Disk drive failures 15 times what vendors say, study says
Drive vendors declined to be interviewed
Computerworld - Customers are replacing disk drives at rates far higher than those suggested by the estimated mean time to failure (MTTF) supplied by drive vendors, according to a study of about 100,000 drives conducted by Carnegie Mellon University.
The study, presented last month at the 5th USENIX Conference on File and Storage Technologies in San Jose, also shows no evidence that Fibre Channel (FC) drives are any more reliable than less expensive but slower performing Serial ATA (SATA) drives.
That surprising comparison of FC and SATA reliability could speed the trend away from FC to SATA drives for applications such as near-line storage and backup, where storage capacity and cost are more important than sheer performance, analysts said.
At the same conference, another study of more than 100,000 drives in data centers run by Google Inc. indicated that temperature seems to have little effect on drive reliability, even as vendors and customers struggle to keep temperature down in their tightly packed data centers. Together, the results show how little information customers have to predict the reliability of disk drives in actual operating conditions and how to choose among various drive types (see also "Hard data ").
Real world vs. data sheets
The Carnegie Mellon study examined large production systems, including high-performance computing sites and Internet services sites running SCSI, FC and SATA drives. The data sheets for those drives listed MTTF between 1 million to 1.5 million hours, which the study said should mean annual failure rates "of at most 0.88%." However, the study showed typical annual replacement rates of between 2% and 4%, "and up to 13% observed on some systems."
Garth Gibson, associate professor of computer science at Carnegie Mellon and co-author of the study, was careful to point out that the study didn't necessarily track actual drive failures, but cases in which a customer decided a drive had failed and needed replacement. He also said he has no vendor-specific failure information, and that his goal is not "choosing the best and the worst vendors" but to help them to improve drive design and testing.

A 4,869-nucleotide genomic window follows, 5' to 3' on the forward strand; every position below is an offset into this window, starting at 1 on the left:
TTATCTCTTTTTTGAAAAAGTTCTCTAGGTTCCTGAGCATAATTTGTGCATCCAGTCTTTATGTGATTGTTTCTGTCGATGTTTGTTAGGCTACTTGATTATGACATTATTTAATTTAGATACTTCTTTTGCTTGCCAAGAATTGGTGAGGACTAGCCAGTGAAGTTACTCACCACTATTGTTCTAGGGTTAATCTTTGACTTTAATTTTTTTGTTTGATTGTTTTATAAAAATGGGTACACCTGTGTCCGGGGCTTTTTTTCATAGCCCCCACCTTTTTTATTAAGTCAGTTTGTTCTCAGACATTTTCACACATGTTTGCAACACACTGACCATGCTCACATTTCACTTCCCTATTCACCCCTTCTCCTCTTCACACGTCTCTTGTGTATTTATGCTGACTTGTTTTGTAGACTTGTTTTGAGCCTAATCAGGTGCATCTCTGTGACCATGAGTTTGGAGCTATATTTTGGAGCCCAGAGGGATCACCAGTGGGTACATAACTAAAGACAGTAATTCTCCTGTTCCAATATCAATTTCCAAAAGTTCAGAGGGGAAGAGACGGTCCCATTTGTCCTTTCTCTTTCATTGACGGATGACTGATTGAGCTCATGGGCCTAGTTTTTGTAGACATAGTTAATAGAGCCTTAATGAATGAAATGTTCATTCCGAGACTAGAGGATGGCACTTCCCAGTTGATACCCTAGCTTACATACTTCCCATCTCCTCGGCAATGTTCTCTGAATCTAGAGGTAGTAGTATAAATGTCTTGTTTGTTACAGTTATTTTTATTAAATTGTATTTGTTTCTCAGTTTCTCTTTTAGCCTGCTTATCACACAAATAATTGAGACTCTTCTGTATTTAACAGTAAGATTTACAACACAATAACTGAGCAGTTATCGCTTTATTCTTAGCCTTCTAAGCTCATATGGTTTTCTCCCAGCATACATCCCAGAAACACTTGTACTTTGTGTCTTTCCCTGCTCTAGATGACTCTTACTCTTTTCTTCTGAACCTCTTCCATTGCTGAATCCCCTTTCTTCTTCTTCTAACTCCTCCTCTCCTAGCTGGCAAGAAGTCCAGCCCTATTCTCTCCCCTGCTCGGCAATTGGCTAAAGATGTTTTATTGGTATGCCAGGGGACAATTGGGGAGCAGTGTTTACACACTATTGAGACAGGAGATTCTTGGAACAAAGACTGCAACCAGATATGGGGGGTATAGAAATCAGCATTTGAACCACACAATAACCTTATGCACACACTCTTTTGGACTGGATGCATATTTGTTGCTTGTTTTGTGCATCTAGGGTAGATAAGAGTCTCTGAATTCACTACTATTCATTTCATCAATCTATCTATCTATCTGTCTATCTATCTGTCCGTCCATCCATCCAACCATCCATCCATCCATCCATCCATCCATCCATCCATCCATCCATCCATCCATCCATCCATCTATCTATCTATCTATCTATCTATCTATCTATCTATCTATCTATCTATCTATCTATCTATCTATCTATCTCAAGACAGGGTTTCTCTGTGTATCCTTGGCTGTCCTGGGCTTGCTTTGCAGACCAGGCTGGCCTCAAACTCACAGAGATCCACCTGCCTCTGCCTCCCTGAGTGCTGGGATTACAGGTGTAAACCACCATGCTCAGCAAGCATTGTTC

He echoed storage vendors and analysts in pointing out that as many as half of the drives returned to vendors actually work fine and may have failed for any reason, such as a harsh environment at the customer site and intensive, random read/write operations that cause premature wear to the mechanical components in the drive.
Several drive vendors declined to be interviewed. "The conditions that surround true drive failures are complicated and require a detailed failure analysis to determine what the failure mechanisms were," said a spokesperson for Seagate Technology in Scotts Valley, Calif., in an e-mail. "It is important to not only understand the kind of drive being used, but the system or environment in which it was placed and its workload."
- Data Warehouse Augmentation: The Queryable Data Store While organizations have, to date, been busy exploring and experimenting, they are now beginning to focus on using big data technologies to solve...
- Rebranded Quadmark revamps its IT solutions with Google Apps Switching to Google Apps halved Quadmark's IT admin costs while achieving 10% time savings per employee. The global consulting firm now spends 80%...
- CrashPlan PROe Security Because mobile laptops often are connected to unsecured networks, a very high standard of security is required to ensure privacy.
- Protecting Digitalized Assets in Healthcare Healthcare providers face an urgent, internal battle every day: security and compliance versus productivity and service. For most healthcare organizations, the fight is...
- Live Webcast LIVE EVENT: 5/7, The End of Data Protection As We Know It. Introducing a Next Generation Data Protection Architecture. Traditional backup is going away, but where does this leave end-users?
- LIVE EVENT: 5/7, The End of Data Protection As We Know It. Introducing a Next Generation Data Protection Architecture. Traditional backup is going away, but where does this leave end-users?
- Make or Break: New Auto Products Must Go To Market On Time This Webcast quantifies the value of time to market for the auto industry and highlights how Primavera Enterprise Portfolio Management can help organizations. All Data Storage White Papers | Webcasts